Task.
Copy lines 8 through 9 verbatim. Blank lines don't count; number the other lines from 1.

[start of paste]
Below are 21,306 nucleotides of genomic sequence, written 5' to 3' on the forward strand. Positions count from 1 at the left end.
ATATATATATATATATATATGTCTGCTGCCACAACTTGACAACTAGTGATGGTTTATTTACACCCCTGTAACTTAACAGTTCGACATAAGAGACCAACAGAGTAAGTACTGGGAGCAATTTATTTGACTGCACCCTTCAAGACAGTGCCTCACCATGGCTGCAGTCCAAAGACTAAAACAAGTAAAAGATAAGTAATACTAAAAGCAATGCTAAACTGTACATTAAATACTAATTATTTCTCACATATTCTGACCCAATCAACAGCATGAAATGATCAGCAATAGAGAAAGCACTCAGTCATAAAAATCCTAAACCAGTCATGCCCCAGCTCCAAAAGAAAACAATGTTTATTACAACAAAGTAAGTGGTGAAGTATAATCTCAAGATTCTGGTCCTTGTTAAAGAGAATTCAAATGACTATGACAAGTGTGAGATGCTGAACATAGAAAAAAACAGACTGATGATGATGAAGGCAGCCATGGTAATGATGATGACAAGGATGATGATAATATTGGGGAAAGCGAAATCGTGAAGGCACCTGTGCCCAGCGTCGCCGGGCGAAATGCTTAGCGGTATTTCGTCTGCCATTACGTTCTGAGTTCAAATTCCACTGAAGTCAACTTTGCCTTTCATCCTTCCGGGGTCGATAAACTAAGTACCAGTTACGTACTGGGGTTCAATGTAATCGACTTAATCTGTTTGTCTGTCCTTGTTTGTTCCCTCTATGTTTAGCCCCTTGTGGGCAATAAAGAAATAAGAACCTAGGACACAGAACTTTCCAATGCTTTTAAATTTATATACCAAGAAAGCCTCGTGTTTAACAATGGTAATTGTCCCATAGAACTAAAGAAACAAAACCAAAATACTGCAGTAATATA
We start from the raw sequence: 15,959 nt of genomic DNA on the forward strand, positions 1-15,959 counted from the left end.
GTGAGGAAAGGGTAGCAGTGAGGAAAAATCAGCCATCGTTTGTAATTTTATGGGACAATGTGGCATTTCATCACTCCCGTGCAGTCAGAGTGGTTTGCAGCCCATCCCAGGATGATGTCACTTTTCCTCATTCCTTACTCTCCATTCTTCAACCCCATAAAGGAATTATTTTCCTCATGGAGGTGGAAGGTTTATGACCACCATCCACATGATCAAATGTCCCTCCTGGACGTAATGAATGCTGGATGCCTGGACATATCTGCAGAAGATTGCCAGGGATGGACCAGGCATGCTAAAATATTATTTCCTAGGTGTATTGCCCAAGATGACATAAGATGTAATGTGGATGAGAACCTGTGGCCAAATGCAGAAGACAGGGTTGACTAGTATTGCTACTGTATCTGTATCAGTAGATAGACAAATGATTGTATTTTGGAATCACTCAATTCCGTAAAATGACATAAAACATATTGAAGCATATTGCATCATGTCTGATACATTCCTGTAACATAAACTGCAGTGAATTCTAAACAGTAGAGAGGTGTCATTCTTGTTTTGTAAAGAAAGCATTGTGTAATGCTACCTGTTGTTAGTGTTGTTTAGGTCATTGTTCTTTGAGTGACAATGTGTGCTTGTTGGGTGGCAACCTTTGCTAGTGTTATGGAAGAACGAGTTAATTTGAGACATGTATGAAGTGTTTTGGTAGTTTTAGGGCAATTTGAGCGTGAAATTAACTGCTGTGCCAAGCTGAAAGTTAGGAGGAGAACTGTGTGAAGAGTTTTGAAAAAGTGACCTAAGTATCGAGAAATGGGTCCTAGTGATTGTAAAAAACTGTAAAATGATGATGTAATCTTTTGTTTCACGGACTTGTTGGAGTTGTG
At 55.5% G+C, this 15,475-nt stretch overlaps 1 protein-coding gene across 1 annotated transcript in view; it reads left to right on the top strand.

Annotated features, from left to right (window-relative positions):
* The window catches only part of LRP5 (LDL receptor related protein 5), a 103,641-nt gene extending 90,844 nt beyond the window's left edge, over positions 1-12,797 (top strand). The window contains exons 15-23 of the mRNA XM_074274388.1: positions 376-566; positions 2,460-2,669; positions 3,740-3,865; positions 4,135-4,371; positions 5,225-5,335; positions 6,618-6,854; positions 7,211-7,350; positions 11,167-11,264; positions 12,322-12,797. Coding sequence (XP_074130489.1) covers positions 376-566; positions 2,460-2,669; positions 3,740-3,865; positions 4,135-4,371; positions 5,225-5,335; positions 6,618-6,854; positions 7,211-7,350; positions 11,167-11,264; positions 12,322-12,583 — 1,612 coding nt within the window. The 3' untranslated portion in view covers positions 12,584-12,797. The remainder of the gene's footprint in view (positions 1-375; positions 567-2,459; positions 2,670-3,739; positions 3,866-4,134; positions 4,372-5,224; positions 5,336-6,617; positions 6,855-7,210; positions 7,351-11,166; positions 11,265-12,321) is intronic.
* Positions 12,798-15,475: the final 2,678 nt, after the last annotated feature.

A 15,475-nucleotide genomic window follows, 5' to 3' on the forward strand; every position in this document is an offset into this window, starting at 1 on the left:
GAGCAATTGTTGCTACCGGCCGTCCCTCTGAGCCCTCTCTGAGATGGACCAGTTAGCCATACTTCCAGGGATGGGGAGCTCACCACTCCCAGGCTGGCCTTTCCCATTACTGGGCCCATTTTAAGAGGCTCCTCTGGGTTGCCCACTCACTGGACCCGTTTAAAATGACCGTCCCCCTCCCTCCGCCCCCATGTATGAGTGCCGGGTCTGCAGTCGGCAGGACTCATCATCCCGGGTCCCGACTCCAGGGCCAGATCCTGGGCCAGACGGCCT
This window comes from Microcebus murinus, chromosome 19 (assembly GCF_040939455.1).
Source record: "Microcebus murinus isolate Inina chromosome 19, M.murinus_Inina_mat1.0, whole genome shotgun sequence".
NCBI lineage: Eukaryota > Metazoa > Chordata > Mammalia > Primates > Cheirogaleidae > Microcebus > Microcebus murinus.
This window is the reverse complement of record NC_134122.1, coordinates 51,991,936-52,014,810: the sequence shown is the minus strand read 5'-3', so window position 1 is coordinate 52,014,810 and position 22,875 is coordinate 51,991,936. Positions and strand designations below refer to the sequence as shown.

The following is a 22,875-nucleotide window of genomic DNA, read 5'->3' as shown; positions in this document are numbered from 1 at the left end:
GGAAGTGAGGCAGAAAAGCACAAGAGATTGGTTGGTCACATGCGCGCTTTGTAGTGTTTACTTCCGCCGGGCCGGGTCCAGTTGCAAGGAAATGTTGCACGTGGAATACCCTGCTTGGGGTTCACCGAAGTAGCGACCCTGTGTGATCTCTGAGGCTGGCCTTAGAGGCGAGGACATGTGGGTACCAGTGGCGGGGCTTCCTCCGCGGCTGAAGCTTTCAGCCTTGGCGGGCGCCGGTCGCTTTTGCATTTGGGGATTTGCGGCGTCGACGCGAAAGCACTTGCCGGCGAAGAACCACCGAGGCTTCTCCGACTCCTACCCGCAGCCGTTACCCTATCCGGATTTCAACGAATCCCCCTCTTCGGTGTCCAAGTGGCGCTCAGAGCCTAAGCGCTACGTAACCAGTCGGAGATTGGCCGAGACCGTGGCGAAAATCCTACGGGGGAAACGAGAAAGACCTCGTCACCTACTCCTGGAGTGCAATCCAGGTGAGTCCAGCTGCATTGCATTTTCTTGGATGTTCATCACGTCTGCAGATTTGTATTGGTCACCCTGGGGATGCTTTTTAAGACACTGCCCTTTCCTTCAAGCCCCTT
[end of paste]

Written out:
* Positions 12,798-15,475: the final 2,678 nt, after the last annotated feature.

A 15,475-nucleotide genomic window follows, 5' to 3' on the forward strand; every position in this document is an offset into this window, starting at 1 on the left: